CHOOSING A MAJOR: LET EVIDENCE HELP
The Aspen Institute in co-operation with The Atlantic has taken a hard look at the undergraduate major in Business. Their report, “Why America’s Business Majors Are in Desperate Need of a Liberal Arts Education” in the Atlantic for June 2016 should be required reading for every entering college student, and every high school student trying to figure out how to choose a college – also for every employer trying to develop an effective workforce. But that will not happen unless college faculty and administrators put a copy of the article in the hands of these groups.
Here’s what amazes me most about the lemming-rush to business majors. Running an effective organization, whether for-profit or not-for-profit, requires the use of evidence in making decisions. It is top priority in making decisions that effect the balance sheet, success, survival. So why is a similar insistence on evidence not present when decisions are being made about majoring in business?
Is the evidence so hard to find?
Some of the most telling evidence available can be found easily enough in a paper by Jeffrey Stedley and Michael Brady called “Majors Matter: Differential Performance ona test of general collegenoutcomes “. As Roger Benjamin has pointed out to me, this paper shows that “by the end of senior year in college, there are significant differences in student performance by major. Those studying the natural and social sciences, humanities, and languages scored the highest. Those majoring in business and education scored lowest. These differences persisted after controlling for various demographics ...”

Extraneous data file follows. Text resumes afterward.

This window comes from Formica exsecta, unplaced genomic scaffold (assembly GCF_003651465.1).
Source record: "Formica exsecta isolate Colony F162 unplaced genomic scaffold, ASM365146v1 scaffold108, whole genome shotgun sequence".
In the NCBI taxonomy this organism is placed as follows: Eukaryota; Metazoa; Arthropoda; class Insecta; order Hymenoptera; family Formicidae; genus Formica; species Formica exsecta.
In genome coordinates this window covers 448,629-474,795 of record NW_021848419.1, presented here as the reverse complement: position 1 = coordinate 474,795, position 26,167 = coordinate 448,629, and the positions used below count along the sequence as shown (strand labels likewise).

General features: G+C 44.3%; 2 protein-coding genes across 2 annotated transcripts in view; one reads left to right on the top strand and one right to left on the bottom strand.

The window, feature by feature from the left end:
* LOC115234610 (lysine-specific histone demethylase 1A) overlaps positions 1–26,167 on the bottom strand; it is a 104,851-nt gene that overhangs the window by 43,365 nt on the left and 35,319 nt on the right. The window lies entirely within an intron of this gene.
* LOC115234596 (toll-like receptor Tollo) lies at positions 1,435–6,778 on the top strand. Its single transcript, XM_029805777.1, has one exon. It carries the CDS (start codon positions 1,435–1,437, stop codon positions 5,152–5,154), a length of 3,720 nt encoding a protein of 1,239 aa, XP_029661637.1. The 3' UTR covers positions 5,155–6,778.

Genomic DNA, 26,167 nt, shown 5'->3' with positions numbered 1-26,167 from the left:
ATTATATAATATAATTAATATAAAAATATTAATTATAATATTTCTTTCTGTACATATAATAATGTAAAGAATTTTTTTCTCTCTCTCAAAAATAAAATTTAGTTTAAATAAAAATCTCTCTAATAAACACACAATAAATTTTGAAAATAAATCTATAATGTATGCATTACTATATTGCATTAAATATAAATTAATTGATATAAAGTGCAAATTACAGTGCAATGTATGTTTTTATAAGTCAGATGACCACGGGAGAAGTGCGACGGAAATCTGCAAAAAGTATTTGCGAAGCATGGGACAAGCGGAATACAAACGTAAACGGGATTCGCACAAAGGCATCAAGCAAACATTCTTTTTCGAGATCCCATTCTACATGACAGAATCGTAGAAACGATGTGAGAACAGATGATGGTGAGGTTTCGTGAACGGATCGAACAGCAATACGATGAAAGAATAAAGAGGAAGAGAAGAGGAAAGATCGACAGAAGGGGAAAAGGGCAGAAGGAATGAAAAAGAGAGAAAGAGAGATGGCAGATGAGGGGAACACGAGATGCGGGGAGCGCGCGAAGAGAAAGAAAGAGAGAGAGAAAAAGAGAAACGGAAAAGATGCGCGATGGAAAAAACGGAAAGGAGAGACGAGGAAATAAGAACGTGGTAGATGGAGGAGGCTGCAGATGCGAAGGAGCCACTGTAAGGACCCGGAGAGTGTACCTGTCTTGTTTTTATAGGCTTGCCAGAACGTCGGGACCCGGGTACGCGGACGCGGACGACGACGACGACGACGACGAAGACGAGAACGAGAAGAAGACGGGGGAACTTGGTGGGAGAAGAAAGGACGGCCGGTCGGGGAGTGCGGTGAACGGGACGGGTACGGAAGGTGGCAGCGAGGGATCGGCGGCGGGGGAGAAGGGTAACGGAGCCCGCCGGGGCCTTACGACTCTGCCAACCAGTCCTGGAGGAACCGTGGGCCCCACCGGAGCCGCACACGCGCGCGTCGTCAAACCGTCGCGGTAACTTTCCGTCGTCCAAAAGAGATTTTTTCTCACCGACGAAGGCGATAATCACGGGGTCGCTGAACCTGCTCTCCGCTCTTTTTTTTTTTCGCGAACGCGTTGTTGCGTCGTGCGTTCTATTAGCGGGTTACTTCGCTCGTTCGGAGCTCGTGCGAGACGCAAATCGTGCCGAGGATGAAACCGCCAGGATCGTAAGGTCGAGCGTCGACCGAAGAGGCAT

Why would that be the case? The likely answer comes, I believe, when one looks at the expectations in different types of majors. Arts and science majors typically expect students will ask important questions and find arguments and evidence to answer them. They require a lot of writing, with (one hopes!) prompt and detailed critiques by a faculty member. Such majors often build up to a serious research project in the senior year. Those of us who have taught this way know how important such projects are in a truly robust education in college and for personal achievement and contributions to society after college. Others can catch on to the idea by reading Jim Grossman and Tony Grafton’s article “Habits of Mind: Why College Students Who Do Serious Historical Research Become Independent Analytical Thinkers“ in American Scholar 84.2 Winter 2015. They conclude: “When a student does research in this way . . . she’s doing what students of the humanities have always done: building a self and a soul and a mind that she can take with her wherever she goes, and that will make her an independent, analytical thinker and a reflective, self-critical person.”
But again, people who need this insight won’t get it, unless someone puts such articles in their hands. So, Aux armes, citoyens, or at least au Xerox.